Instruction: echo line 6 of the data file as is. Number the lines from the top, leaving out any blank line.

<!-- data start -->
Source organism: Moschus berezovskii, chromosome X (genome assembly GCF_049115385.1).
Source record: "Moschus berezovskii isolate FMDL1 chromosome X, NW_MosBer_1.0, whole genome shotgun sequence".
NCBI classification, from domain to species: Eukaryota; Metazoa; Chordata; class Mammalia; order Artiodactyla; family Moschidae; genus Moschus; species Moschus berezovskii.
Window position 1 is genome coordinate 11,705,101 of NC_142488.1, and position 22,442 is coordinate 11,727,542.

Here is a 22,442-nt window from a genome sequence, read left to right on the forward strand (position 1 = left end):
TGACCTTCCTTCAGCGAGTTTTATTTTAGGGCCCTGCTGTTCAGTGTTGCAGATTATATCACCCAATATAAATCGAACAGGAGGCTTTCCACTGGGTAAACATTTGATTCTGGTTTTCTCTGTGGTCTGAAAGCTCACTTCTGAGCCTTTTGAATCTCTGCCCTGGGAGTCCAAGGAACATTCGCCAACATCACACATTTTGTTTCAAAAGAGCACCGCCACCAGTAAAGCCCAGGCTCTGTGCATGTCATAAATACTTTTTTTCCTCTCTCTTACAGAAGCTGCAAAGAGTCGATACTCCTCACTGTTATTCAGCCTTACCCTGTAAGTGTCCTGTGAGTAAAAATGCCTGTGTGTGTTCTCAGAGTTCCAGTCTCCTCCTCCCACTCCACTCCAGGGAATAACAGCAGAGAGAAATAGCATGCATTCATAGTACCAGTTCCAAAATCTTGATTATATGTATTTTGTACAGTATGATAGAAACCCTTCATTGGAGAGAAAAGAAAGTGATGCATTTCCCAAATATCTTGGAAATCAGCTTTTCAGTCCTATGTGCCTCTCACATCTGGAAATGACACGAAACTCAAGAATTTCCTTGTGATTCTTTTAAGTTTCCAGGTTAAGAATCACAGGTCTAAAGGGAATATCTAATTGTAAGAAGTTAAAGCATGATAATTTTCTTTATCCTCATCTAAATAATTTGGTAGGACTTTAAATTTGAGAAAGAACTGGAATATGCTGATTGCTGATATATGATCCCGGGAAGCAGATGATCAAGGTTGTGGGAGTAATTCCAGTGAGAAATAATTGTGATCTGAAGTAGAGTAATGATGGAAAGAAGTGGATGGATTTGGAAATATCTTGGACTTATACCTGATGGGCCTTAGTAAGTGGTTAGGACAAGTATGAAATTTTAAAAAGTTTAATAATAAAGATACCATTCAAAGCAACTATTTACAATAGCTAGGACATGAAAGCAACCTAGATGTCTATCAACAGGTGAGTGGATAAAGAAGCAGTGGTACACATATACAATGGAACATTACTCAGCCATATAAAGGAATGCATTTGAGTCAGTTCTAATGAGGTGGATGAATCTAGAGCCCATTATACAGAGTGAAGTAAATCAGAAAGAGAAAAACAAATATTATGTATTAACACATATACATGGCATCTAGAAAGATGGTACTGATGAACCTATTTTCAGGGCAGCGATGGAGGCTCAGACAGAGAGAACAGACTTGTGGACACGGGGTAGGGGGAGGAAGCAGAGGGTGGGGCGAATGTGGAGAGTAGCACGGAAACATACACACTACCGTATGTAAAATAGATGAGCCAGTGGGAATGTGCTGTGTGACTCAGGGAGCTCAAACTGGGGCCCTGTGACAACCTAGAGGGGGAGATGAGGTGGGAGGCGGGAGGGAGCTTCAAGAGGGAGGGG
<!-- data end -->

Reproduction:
TGACCTTCCTTCAGCGAGTTTTATTTTAGGGCCCTGCTGTTCAGTGTTGCAGATTATATCACCCAATATAAATCGAACAGGAGGCTTTCCACTGGGTAAACATTTGATTCTGGTTTTCTCTGTGGTCTGAAAGCTCACTTCTGAGCCTTTTGAATCTCTGCCCTGGGAGTCCAAGGAACATTCGCCAACATCACACATTTTGTTTCAAAAGAGCACCGCCACCAGTAAAGCCCAGGCTCTGTGCATGTCATAAATACTTTTTTTCCTCTCTCTTACAGAAGCTGCAAAGAGTCGATACTCCTCACTGTTATTCAGCCTTACCCTGTAAGTGTCCTGTGAGTAAAAATGCCTGTGTGTGTTCTCAGAGTTCCAGTCTCCTCCTCCCACTCCACTCCAGGGAATAACAGCAGAGAGAAATAGCATGCATTCATAGTACCAGTTCCAAAATCTTGATTATATGTATTTTGTACAGTATGATAGAAACCCTTCATTGGAGAGAAAAGAAAGTGATGCATTTCCCAAATATCTTGGAAATCAGCTTTTCAGTCCTATGTGCCTCTCACATCTGGAAATGACACGAAACTCAAGAATTTCCTTGTGATTCTTTTAAGTTTCCAGGTTAAGAATCACAGGTCTAAAGGGAATATCTAATTGTAAGAAGTTAAAGCATGATAATTTTCTTTATCCTCATCTAAATAATTTGGTAGGACTTTAAATTTGAGAAAGAACTGGAATATGCTGATTGCTGATATATGATCCCGGGAAGCAGATGATCAAGGTTGTGGGAGTAATTCCAGTGAGAAATAATTGTGATCTGAAGTAGAGTAATGATGGAAAGAAGTGGATGGATTTGGAAATATCTTGGACTTATACCTGATGGGCCTTAGTAAGTGGTTAGGACAAGTATGAAATTTTAAAAAGTTTAATAATAAAGATACCATTCAAAGCAACTATTTACAATAGCTAGGACATGAAAGCAACCTAGATGTCTATCAACAGGTGAGTGGATAAAGAAGCAGTGGTACACATATACAATGGAACATTACTCAGCCATATAAAGGAATGCATTTGAGTCAGTTCTAATGAGGTGGATGAATCTAGAGCCCATTATACAGAGTGAAGTAAATCAGAAAGAGAAAAACAAATATTATGTATTAACACATATACATGGCATCTAGAAAGATGGTACTGATGAACCTATTTTCAGGGCAGCGATGGAGGCTCAGACAGAGAGAACAGACTTGTGGACACGGGGTAGGGGGAGGAAGCAGAGGGTGGGGCGAATGTGGAGAGTAGCACGGAAACATACACACTACCGTATGTAAAATAGATGAGCCAGTGGGAATGTGCTGTGTGACTCAGGGAGCTCAAACTGGGGCCCTGTGACAACCTAGAGGGGGAGATGAGGTGGGAGGCGGGAGGGAGCTTCAAGAGGGAGGGG